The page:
We are apt to be too indulgent for the good of all. Some say, "Oh, well, so and so may be bad, but my boy is all right, I am sure of that." Parents must wake up and quit this nonsense. Of course, do not act it out aloud, and remember as true that as water will run down hill, so the tendency is to evil, and the greatest wisdom and judgment must be exercised that parents may

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The Home of the Brontes.

Dorothy.

It was from Bradford that we took the run out to Haworth, a quaint, distinctly old-fashioned town of one narrow main street, paved with brick and lined with houses whose very oldness scarcely seemed attractive. And when we walked farther and saw the parsonage, its only outlook graves and a bleak country of wild moor, a feeling of awe and emotion almost as strong as for someone we had known, rose in our

hearts for

the memory of three

physically

delicate

girls who

out of

such utter

lorlines s had taken

a great place in

the world.

Charlotte

(1816-55)

Emily (1818-48) and Anne (1820-49) Bronte were three of six children, two of whom died young, the other, Branwell, the boy upon whose talents all their hopes were set, living but to be, by his maudlin dissipation, an smarting wound to their affections and an open hurt to their pride. Motherless and with a father strict to sternness, the little Brontes had no childhood. They never learned to play! There recreations were tramping miles over the moor, to a

ever

tiny waterfall, the wonderful oasis. of a great desert-no one will ever know what that little stream of water meant to them-the changes of the sky, reading, composing, and philosophical discussion!

Charlotte was about four years old when her father moved from Thornton, where she was born, to Haworth. He was clergyman there from that time to his death. When Charlotte was eight she and two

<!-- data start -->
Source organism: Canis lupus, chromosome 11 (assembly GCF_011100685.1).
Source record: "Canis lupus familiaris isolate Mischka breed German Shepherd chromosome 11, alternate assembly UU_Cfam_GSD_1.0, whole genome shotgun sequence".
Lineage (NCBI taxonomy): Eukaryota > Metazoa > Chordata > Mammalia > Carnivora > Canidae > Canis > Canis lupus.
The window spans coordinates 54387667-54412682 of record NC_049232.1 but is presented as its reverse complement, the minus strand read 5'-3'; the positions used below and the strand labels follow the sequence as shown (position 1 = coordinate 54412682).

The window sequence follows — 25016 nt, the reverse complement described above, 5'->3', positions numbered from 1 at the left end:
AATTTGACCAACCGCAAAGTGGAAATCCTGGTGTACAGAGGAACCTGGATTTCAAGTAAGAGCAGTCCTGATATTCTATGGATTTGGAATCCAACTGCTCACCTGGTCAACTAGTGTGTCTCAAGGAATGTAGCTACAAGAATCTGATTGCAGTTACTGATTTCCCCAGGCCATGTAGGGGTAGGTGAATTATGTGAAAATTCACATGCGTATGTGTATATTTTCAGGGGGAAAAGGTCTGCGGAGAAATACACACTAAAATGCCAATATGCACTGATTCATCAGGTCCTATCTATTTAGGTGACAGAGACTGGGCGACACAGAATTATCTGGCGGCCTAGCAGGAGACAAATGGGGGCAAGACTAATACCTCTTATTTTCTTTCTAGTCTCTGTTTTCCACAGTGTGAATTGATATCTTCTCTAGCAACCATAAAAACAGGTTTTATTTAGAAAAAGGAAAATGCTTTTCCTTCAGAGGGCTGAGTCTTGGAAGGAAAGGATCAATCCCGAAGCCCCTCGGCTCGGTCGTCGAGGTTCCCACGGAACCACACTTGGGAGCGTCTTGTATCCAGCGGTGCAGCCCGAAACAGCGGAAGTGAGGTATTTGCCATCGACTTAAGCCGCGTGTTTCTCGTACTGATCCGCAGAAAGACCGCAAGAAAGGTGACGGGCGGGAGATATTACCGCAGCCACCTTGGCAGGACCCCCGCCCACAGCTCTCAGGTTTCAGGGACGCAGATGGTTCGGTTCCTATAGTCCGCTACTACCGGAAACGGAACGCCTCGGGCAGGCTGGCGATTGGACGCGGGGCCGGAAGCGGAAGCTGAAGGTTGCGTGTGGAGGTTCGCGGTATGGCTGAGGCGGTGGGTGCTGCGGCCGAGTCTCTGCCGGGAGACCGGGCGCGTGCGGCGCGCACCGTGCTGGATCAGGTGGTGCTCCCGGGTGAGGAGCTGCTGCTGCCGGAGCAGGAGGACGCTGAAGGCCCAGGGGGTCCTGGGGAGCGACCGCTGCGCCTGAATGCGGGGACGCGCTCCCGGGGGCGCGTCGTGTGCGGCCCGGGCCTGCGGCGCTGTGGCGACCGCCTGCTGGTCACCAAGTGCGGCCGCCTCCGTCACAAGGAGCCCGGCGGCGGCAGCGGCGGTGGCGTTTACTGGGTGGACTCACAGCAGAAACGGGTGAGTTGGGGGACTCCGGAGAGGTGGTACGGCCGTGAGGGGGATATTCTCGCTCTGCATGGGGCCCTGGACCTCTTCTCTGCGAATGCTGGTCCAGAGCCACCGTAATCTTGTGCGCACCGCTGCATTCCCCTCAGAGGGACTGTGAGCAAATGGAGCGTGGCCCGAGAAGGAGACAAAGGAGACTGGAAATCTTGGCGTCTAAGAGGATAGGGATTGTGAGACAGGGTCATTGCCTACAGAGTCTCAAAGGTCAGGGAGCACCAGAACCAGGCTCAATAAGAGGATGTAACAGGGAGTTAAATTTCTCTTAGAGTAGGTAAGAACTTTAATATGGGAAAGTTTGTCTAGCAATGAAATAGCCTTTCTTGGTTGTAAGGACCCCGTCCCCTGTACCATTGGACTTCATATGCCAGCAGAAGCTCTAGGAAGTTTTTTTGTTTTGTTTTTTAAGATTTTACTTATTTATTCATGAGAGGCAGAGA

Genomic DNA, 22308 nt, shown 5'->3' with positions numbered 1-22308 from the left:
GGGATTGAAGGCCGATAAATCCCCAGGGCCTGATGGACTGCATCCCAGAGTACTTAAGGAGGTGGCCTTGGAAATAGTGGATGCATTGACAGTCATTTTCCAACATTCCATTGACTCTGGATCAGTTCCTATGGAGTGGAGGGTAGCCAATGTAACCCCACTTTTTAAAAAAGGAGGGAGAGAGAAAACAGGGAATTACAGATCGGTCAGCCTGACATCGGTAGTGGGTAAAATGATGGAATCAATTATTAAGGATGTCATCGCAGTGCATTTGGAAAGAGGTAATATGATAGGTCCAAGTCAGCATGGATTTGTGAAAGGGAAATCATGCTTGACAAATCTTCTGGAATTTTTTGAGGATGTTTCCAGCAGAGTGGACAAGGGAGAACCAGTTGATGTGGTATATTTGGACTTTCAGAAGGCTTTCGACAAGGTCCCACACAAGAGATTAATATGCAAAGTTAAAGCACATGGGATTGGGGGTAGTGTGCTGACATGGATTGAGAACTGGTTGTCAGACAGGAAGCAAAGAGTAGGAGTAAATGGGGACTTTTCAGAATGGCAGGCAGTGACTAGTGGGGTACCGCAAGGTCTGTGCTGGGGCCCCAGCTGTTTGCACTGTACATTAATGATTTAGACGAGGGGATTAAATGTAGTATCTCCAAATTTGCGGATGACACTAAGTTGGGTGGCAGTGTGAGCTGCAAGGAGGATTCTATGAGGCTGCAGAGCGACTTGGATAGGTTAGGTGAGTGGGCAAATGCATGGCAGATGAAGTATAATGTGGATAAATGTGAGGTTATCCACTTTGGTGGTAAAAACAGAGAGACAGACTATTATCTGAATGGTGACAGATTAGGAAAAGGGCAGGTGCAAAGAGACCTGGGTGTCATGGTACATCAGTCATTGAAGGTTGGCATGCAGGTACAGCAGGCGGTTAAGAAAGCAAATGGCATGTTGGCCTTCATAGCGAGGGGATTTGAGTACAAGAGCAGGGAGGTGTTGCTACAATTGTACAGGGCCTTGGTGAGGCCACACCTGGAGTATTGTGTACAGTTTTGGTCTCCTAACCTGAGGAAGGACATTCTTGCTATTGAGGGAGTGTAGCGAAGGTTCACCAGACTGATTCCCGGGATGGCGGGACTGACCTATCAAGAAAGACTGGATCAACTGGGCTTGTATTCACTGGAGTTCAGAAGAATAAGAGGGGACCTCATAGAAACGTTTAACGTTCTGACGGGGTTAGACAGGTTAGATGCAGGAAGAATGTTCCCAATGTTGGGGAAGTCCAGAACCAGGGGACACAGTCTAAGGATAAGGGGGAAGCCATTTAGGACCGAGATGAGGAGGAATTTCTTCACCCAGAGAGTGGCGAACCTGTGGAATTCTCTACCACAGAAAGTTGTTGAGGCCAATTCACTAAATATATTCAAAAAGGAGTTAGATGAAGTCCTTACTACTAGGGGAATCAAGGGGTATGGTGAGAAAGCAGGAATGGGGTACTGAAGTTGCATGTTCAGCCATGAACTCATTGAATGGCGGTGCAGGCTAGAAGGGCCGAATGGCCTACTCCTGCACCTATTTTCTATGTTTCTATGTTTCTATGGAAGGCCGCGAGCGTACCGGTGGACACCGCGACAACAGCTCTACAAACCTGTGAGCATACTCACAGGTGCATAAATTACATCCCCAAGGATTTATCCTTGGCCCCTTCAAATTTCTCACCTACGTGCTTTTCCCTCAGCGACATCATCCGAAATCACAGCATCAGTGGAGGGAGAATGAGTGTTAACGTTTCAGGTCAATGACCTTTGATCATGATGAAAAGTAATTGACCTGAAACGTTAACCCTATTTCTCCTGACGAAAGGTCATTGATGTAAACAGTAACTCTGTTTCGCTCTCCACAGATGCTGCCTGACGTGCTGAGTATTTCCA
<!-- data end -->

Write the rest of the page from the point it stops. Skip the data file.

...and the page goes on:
older sis

ters were

sent to school at

a town not far away. It

was a bad

[graphic]

ly man

aged establish

ment.

From

poorly cooked

food and

other

causes,not the least being

homesickness, many of the children fell ill. Charlotte's sisters (Marie and Elizabeth) were among the unfortunate ones, and both died within a few months of each other. The sorrows of the school life are pitifully shown in "Jane Eyre" (air), as also are some of her later experiences as governess. The instance of Mr. Rochester's mad wife in the same story is drawn from a real happening. But everything she wrote was a real happening

THE RECTORY.

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dressed by her wonderful, creative imagination. The episode in "Shirley," where the heroine, bitten by a mad dog, cauterizes the wound herself was drawn from her sister Emily who, when similarly attacked, had, with unflinching nerve, put the poker in the fire and applied it to her smarting flesh before the family had heard of her harm, in order to spare their feelings. One critic

says:

"Of the unusual, the improbable, the highly colored in Charlotte Bronte's books we shall say little. In criticising